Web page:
C.G. Dorn made his fortune in oil using a technique he developed called back-​flooding to revive exhausted oil fields. Forest Oil thrived during the Depression, and Dorn wanted a place where his family could gather on the weekend and during the summers. A staff kept the Big House at the ready, with a chef, maids, guides and other employees present to ensure a relaxed visit. But as the family grew, the Big House wasn’t big enough. The children began to build their own cottages on the property — small cabins scattered here and there within easy reach of the main lodge, but more private. Their names and belongings still grace the cottages, which feature vintage furnishings and numerous family mementos.

You can’t create character, you can’t buy history. And Glendorn has such great history,” says Forrest. “What’s remarkable is they left everything, the photographs, the books, the monogrammed lighters from Zippo. They left all these knives that [Dorn’s son] Forest collected that date back to the ’30s and ’40s. It was going on the fifth generation of the family.”

Each cabin is unique, and they range in size from one and a half to five bedrooms. All the things a guest would expect to be fresh are, including the crisp, monogrammed sheets, thick towels and good mattresses. But family photographs and old prints decorate the walls, the chairs testify to many hours spent resting by the 43 working fireplaces, and a hodgepodge of worn books offer charming companionship.

With the passage of time, the Dorn family and Bondieu’s 140 heirs spread across the country. They were reluctant to invest, even when they opened the property to the public in 1995. By the time Forrest came aboard, Glendorn required considerable updating and a sizable investment. Under his ownership, extensive repairs and upgrades have been made, and more are planned. Interior designer Gil Walsh, whose projects include the Duquesne Club, was brought in two years ago to update several of the cabins and the Big House with her signature blend of relaxed elegance. More than $500,000 was spent on turning the old playhouse into a small conference and fitness center, and Richard’s Cabin has been designed to accommodate corporate retreats.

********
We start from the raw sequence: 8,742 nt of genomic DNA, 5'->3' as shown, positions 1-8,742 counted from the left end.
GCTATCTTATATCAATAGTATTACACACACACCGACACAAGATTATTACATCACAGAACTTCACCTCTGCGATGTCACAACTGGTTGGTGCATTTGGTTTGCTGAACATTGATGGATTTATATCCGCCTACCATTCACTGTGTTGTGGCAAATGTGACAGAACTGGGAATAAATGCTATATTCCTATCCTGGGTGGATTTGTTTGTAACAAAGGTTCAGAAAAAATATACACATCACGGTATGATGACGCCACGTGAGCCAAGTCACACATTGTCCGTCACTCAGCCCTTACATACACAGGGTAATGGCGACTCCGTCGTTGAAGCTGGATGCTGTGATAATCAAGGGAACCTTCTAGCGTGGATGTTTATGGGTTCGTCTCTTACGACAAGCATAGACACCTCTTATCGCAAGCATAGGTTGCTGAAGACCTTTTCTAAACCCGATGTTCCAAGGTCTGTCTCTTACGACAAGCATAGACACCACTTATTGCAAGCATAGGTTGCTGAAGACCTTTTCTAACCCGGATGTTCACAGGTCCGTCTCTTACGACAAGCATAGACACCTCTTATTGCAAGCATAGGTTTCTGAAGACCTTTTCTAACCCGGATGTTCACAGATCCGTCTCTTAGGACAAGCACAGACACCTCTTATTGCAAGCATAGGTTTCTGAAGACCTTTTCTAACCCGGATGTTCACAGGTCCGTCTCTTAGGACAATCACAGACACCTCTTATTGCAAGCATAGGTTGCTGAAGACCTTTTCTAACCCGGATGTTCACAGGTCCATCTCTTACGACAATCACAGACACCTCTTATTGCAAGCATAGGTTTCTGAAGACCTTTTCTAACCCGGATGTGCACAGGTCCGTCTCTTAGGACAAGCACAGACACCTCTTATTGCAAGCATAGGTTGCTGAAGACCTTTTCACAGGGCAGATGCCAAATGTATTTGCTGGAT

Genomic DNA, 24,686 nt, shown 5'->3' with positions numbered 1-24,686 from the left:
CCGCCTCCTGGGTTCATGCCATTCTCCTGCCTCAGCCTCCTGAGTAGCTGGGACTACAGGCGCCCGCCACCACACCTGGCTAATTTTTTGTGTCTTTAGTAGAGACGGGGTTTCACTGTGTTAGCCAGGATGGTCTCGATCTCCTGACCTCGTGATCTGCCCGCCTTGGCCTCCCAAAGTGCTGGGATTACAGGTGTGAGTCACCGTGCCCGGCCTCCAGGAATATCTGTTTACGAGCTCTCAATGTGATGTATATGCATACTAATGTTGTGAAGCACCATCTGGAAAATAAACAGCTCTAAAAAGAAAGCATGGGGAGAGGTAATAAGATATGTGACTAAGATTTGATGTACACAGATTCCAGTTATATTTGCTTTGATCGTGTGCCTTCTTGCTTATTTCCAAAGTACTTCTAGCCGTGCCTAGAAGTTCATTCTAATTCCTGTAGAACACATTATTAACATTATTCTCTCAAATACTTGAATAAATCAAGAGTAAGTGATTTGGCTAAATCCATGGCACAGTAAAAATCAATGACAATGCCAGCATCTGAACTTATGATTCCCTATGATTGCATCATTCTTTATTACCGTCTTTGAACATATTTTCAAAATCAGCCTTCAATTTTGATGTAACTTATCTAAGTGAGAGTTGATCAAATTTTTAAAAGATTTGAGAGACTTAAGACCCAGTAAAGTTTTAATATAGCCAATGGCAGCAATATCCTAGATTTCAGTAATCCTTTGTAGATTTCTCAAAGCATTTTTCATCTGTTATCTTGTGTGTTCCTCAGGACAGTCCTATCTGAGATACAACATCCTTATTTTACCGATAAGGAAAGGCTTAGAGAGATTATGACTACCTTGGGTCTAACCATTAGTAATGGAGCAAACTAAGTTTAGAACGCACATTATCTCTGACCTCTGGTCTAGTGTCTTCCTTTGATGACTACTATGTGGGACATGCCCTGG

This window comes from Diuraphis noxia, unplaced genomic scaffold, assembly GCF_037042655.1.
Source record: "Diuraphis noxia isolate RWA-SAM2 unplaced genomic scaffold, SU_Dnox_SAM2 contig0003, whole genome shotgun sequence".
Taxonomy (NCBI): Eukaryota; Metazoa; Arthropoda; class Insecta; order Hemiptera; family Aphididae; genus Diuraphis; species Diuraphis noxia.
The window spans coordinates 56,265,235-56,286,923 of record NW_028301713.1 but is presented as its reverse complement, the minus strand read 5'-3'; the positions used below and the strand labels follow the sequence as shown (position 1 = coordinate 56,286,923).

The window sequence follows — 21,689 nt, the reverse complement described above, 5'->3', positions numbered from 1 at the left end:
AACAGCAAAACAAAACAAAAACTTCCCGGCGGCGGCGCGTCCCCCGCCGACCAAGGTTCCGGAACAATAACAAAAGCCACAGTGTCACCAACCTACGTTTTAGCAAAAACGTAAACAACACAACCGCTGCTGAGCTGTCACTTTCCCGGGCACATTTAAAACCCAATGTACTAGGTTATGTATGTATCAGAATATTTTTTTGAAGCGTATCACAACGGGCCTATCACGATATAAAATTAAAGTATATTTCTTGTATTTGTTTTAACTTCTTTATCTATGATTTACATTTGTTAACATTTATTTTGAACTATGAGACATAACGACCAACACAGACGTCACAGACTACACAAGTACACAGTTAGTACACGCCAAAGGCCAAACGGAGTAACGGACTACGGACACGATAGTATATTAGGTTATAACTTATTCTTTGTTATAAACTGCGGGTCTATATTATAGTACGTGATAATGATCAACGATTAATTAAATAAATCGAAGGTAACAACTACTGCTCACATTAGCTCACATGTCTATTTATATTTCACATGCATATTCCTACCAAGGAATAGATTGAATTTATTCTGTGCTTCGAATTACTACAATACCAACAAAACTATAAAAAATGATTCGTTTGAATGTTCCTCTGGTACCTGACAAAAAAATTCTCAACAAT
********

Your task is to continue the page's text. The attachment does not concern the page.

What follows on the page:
One of the most popular additions to Glendorn is the Forest Spa in the former pool house. The full-​service facility offers numerous services designed to promote health, wellness and relaxation. Run by Jennifer Herzog, the spa offers a variety of massages (Swedish, Deep Tissue, Hot Stone, Pregnancy) as well as beauty and body treatments. A signature Wine Lovers Body Treatment uses crushed grape seeds to exfoliate, a wine and honey mask to draw out toxins, and olive oil and grapeseed extract to moisturize.

For those who would rather drink their wine, an ample cellar is part of the fine dining experience at Glendorn. Executive Chef Katelyn Steffan, formerly of Lake Placid Lodge, favors seasonal ingredients and local products for the resort’s exceptional dining. A four-​course dinner might feature butternut squash soup, pesto gnudi, a veal, venison or monkfish entree, and an apple caramel soufflé. Guests gather for cocktails by the fire in the Billiards Room or may request dining elsewhere on the property. Breakfast, which is included, and lunch are served on the stone porch with its rustic hickory chairs.

Forrest plans to install a vegetable garden this year that can be used by the kitchen, and a perennial garden to enhance the landscaping. He spends as much time at Glendorn as he can with his family, shooting skeet or walking to the trout hatchery, and he hopes to build his own home there in keeping with the resort’s vernacular. “I want to maintain that feeling that it’s a different era.”

Five years ago, Forrest’s goal was to make Glendorn “one of the greatest retreats in the Northeast.” Last year, Travel+Leisure Magazine chose Glendorn as the No. 1 Resort Hotel in the continental U.S. and No. 6 in its list of best hotels in the world.


Marylynn Uricchio

Marylynn spent 17 years as the film critic for the Pittsburgh Post-​Gazette before becoming the newspaper’s society editor and SEEN columnist. She is currently working on a collection of short stories.